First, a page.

A pandemic pivot from funding war and weapons to caring for humanity and Earth—that was the aim of “Human Care, Not Warfare" on Memorial Day, May 25 in Kansas City, Mo. PeaceWorks-KC Board members and leaders from several other groups spoke out and CARE-a-vanned two days before the nation’s death toll from COVID-19 reached 100,000.
Here’s my favorite pandemic quote to date: “We’ve all been sent to our room to think about what we’ve done.” I don’t know who said that first, but I’d love to give them credit for a quip that has had me thinking ever since. Just how have we acted badly? Well, let’s see.
All are invited to join a reading and action group to implement Warheads to Windmills. We’ll discuss the book and consider taking actions to actually do the deed: turn warheads into windmills.
I travelled with others from the Poor People's Campaign and PeaceWorks-KC on Jan.14 to advocate expanded Medicaid in Kansas. In July, a study of mortality rates in non-expansion states estimated that 288 Kansans have died prematurely every year since 2014 specifically due to our failure to adopt expansion. Totally unacceptable and senseless!
On Thanksgiving Day of 2012, a fire in my apartment forced me to move out. … Eventually I found an apartment complex and was shown a display unit. I signed a lease. But the actual apartment unit I was to move into was infested with mold. … I became homeless. A friend gave me a place to stay; otherwise, I would have been living on the street. … I did not have something like KC Tenants to help me.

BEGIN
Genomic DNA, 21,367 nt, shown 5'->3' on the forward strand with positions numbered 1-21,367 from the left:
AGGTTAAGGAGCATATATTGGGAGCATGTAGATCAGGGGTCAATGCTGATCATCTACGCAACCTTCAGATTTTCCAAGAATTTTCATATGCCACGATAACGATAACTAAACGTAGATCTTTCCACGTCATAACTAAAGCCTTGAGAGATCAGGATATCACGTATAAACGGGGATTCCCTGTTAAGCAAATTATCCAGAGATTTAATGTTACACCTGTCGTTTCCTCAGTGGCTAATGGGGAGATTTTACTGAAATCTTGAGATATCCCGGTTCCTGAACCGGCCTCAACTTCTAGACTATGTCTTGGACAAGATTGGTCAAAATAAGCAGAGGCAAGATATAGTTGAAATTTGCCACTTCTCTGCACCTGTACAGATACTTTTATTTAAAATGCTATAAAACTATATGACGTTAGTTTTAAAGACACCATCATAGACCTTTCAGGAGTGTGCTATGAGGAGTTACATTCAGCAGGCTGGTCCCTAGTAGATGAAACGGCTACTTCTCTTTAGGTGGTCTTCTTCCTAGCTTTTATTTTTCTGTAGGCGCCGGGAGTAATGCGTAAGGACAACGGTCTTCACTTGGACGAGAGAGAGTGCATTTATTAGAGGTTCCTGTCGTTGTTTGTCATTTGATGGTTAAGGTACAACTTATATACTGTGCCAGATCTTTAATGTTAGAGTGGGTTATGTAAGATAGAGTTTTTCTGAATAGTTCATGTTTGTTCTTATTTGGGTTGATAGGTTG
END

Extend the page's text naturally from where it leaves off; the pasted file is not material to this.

The national movement called the Poor People’s Campaign held a Poor People’s Hearing in Kansas City, Mo., Oct. 10. An overflow audience heard the heartbreaking stories of an undocumented person, a Native American, a farmer, a low-wage worker, and a veteran. After each of their stories, the audience chanted, “Someone is hurting my brothers and sisters, and we are not going to take it anymore!”
The work of peace in action demands justice for laborers the world over. The dominating cultural ethic in economic practice is exploitation for the benefit of an ownership class; the resistance, hard-fought, has resided in labor organizing into the collective power of unions. These protective organizations for workers remain precarious, now, perhaps, more than ever.
"We have to stand and fight this, because if we don’t at the end of the day, it’s not about them, it’s about us." This was a statement by Kansas City Missouri's Mayor Sly James at the "Rally to protest family separation at U.S. borders" June 24, 2018.
Bryan Scarcella, a leader in Stand Up KC, is seeking a $15 an hour minimum wage and a union for low-paid workers. "My low pay," he said March 11 at the PeaceWorks Annual Meeting, "means not having access to health care. It means I haven't turned on the heat in my apartment for years." Both Stand Up KC and PeaceWorks are part of the Poor People's Campaign.
As a billionaire class ascends to the presidency and cabinet (in January 2017), Jim Hannah reflects on class warfare in the United States. Hannah turns to Howard Zinn for hope: "When we organize with one another, when we get involved, when we stand up and speak out together, we can create a power no government can suppress."